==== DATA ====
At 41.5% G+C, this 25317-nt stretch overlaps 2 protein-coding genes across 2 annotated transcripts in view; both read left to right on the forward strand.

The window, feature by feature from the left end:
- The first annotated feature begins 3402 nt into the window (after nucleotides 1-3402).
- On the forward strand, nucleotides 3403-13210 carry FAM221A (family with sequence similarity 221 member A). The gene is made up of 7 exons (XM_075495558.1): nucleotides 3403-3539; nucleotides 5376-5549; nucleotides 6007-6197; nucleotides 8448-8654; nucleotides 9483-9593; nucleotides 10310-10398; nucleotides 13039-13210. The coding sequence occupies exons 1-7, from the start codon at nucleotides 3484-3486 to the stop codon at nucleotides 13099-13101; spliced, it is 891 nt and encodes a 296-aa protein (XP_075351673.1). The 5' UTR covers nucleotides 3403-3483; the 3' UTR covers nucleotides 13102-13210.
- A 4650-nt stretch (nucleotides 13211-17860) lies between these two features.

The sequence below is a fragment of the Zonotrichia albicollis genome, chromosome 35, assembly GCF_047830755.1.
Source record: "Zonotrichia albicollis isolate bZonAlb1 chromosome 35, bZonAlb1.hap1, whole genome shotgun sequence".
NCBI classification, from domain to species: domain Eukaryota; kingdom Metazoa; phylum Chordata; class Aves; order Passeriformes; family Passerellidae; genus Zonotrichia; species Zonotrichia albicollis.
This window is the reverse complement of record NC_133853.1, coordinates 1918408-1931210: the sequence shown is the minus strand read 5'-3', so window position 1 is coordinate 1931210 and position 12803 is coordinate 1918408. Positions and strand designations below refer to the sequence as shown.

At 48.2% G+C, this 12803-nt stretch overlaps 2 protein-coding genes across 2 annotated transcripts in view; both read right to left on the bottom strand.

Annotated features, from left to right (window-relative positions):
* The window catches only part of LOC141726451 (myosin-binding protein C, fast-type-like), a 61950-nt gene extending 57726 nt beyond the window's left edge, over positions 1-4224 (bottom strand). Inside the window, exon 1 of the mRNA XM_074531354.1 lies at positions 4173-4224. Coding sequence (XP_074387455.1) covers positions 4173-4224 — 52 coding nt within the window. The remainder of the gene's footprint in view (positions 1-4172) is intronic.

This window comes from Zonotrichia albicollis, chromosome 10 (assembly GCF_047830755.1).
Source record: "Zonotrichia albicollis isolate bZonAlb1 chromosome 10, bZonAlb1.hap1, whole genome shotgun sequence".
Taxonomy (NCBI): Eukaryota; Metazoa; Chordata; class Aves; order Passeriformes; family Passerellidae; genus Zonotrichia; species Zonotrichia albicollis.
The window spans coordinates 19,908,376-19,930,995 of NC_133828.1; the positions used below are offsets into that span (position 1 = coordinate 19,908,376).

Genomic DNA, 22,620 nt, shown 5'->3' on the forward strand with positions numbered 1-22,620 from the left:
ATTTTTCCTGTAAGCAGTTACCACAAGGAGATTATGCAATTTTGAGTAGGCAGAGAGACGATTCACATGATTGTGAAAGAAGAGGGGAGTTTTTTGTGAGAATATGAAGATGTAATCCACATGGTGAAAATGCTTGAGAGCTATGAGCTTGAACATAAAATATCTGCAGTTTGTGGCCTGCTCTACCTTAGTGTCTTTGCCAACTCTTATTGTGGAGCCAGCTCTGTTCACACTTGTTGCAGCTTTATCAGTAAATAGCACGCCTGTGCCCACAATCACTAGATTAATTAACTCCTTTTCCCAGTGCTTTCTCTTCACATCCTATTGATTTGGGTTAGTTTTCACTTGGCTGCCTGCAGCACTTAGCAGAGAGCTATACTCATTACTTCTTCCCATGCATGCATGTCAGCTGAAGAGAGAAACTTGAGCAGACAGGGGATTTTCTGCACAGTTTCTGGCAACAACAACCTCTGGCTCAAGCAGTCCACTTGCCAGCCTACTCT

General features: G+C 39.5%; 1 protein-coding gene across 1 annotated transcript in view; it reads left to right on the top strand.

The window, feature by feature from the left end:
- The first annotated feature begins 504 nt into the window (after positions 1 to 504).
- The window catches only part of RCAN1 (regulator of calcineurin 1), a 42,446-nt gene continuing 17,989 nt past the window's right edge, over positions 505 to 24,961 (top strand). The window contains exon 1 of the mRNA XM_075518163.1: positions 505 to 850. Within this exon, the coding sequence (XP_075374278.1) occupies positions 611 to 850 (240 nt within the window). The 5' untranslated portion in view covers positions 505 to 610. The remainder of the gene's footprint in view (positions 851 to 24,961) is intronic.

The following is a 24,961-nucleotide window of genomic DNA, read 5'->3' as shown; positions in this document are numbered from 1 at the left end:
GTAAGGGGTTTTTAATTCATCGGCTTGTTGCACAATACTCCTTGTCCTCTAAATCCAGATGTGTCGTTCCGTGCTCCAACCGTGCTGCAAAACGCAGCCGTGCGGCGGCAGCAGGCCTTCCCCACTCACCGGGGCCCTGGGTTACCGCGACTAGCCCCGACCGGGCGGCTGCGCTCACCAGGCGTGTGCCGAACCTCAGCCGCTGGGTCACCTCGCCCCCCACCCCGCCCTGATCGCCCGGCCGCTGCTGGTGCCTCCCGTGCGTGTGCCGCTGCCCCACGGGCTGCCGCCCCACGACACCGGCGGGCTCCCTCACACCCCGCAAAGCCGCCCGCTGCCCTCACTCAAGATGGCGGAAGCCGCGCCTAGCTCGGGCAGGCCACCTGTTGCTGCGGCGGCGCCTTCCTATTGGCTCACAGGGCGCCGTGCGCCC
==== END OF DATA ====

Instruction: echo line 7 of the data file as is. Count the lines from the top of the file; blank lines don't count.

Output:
Source record: "Zonotrichia albicollis isolate bZonAlb1 chromosome 35, bZonAlb1.hap1, whole genome shotgun sequence".